When there is a confirmation signal, you go long. Of course, confirmation signals are not always 100% correct, but in that case you have lower chance of failure. This, in my opinion, is a better way to enter trades.

The ratio between risk and possible profit is very good. In this example, the trader decided that the signal will be a close of price above resistance.

As I have mentioned, you have to decide and test yourself what signal works best for you.

**Option 3**

In the third case you wait until the price breaks above the recent high (the one you have used to draw your retracement levels – point B). There is a good chance that the move will continue. This way of trading is the safest one, but your possible profit is the smallest.

Personally, I trade according to the third scenario very often. The reason for this is simple – there may be a big mess near retracement level and I cannot get a confirmation signal. I simply wait for the break above point B and go long at this point. Which way is the best for you? It is your decision. It depends greatly on your trading skills and mental strength. How much risk are you willing to take?

Do you have good and working confirmation signals? You should try all the three ways and decide which one you like the most and can make most money with. You do not buy blindly at the top anymore. Now you have the knowledge and you wait for the correction to buy for a better (lower) price. Of course, your aim is not to catch the bottom, because it is very hard to do, but if you buy after the correction ends, you are ahead of many others investors.

The Fibonacci retracements are great when it comes to placing stop losses. Let’s assume that you have a long position opened after a correction to point C. Where should you place the stop loss order? I like to put it below point A, that is, below the place where the swing move started. If the price moves back down below point A, there is probably something wrong with the trend strength. Below, I marked 3 possible places where you can place your stop loss order in such a case:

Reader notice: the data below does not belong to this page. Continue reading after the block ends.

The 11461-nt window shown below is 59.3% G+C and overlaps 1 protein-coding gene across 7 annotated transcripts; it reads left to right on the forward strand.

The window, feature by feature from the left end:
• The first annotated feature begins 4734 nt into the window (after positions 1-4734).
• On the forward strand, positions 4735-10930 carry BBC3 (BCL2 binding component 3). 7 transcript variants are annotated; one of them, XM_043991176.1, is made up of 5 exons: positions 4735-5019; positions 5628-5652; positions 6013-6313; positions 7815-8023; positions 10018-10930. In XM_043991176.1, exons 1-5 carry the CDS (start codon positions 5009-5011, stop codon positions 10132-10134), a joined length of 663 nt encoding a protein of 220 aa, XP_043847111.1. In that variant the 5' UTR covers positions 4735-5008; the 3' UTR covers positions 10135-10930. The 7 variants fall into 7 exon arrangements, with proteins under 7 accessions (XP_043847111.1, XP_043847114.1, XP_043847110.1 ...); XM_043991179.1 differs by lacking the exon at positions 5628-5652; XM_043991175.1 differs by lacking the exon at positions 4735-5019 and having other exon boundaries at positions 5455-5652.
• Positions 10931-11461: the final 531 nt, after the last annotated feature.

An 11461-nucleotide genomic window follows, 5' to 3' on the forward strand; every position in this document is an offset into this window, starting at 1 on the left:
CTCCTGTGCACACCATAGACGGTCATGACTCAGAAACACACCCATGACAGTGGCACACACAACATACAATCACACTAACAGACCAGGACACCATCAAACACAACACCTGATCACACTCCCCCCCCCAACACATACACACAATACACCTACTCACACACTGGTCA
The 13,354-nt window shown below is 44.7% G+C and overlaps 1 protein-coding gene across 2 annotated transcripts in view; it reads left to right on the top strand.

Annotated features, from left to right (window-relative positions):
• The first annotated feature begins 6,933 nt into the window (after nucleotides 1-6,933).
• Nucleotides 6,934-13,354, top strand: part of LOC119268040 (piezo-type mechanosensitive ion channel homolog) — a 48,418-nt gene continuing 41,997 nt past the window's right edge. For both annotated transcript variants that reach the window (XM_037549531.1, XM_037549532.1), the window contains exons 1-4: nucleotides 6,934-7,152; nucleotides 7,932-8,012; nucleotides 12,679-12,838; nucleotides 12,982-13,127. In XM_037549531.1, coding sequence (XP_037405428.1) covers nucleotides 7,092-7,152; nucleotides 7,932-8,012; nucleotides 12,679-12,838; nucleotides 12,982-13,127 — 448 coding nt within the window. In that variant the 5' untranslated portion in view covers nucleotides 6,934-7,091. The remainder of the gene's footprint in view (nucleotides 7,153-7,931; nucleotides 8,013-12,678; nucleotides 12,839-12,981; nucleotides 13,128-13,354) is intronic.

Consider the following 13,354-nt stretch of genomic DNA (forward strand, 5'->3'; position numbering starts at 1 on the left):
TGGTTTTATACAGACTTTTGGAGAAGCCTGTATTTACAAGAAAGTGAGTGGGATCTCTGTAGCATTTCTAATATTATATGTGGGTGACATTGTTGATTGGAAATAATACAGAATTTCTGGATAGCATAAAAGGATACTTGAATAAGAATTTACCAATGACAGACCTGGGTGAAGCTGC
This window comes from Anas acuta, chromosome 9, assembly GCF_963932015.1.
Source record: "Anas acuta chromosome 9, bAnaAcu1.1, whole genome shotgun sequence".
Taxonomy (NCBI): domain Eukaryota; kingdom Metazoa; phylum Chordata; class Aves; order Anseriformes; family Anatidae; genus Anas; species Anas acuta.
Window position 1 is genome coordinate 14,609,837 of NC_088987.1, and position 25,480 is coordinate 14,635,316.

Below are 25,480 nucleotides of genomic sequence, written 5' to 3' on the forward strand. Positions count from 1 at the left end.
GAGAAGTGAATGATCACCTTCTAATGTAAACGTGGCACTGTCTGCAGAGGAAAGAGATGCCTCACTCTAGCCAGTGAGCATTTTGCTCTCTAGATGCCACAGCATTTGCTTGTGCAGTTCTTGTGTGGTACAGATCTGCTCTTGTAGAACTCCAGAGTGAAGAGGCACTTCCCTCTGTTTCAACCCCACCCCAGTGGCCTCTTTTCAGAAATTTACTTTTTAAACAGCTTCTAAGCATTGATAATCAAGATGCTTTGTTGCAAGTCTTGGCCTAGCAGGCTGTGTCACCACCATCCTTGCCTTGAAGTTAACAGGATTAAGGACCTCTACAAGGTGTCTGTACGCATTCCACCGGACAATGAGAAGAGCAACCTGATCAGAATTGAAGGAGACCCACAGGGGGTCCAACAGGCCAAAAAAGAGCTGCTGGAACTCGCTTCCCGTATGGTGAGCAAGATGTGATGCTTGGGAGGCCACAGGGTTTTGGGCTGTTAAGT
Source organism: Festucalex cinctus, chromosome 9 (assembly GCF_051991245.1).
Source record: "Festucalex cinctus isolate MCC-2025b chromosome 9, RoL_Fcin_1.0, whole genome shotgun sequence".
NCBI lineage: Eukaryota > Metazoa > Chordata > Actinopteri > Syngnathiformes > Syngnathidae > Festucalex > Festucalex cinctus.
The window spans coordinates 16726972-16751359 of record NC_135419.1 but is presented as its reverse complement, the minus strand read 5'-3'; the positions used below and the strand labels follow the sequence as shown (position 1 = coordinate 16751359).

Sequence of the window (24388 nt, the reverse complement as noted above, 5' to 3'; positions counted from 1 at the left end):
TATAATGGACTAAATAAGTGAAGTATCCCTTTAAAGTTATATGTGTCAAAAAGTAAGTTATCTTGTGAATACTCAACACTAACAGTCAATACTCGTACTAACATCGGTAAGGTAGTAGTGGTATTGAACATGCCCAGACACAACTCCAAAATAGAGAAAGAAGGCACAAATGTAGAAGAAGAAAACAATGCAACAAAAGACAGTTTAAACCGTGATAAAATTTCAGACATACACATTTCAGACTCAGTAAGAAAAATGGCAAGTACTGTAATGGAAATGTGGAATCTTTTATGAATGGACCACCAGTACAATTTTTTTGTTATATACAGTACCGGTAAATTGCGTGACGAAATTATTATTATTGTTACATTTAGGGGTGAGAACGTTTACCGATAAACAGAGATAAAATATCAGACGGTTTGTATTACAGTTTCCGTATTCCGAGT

It all depends on how aggressive you want to trade. Sometimes I place stop loss just below the 78% retracement line. If you want to place a tide stop loss, you place it below the retracement that you think is your point C. The good thing is that, over time, you will understand the behavior of the price better and you will be able to place the stop losses in better places. Here you can find other profitable strategies to trade the currency and indices markets. Find one that best suits you and you can even use them together with this Fibonacci sequence strategy for confluence.

In conclusion, the Fibonacci sequence, with its simple yet elegant pattern of numbers, holds a special place in mathematics and nature. It’s not just a sequence; it’s a reflection of the inherent order and beauty found in various aspects of the natural world. Whether in the arrangement of leaves on a stem, the spirals of a pinecone, or the proportions of ancient architecture, the Fibonacci sequence continues to inspire awe and curiosity, highlighting the fascinating connection between mathematics and the world around us. Its enduring appeal reminds us of the timeless beauty and order that permeate our universe.

The sequence is named after Leonardo of Pisa, known as Fibonacci, an Italian mathematician from the Middle Ages who introduced it to the Western world.

Fibonacci numbers appear in various natural phenomena, like the spiral patterns in seashells, sunflowers, and pinecones, and in the branching of trees.

The Golden Ratio (approximately 1.618) is derived from Fibonacci numbers and is often associated with aesthetics and design, seen in art and architecture.

It represents a fundamental mathematical pattern found in nature, art, and architecture, showcasing the inherent order and beauty in the world.

Yes, it continues to inspire mathematicians, scientists, and artists, serving as a reminder of the mathematical elegance and order in the natural world.

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I hope you enjoyed this article and that it was an eye-opener. If you found value, kindly share with your fellow traders on social media and let's grow together both in knowledge and skill.

Written By: **Allen Matshalaga**

Allen is a professional forex trader, blogger, and online enthusiast who spends most of his time testing and reviewing legit ways of making money online and is determined to help others succeed.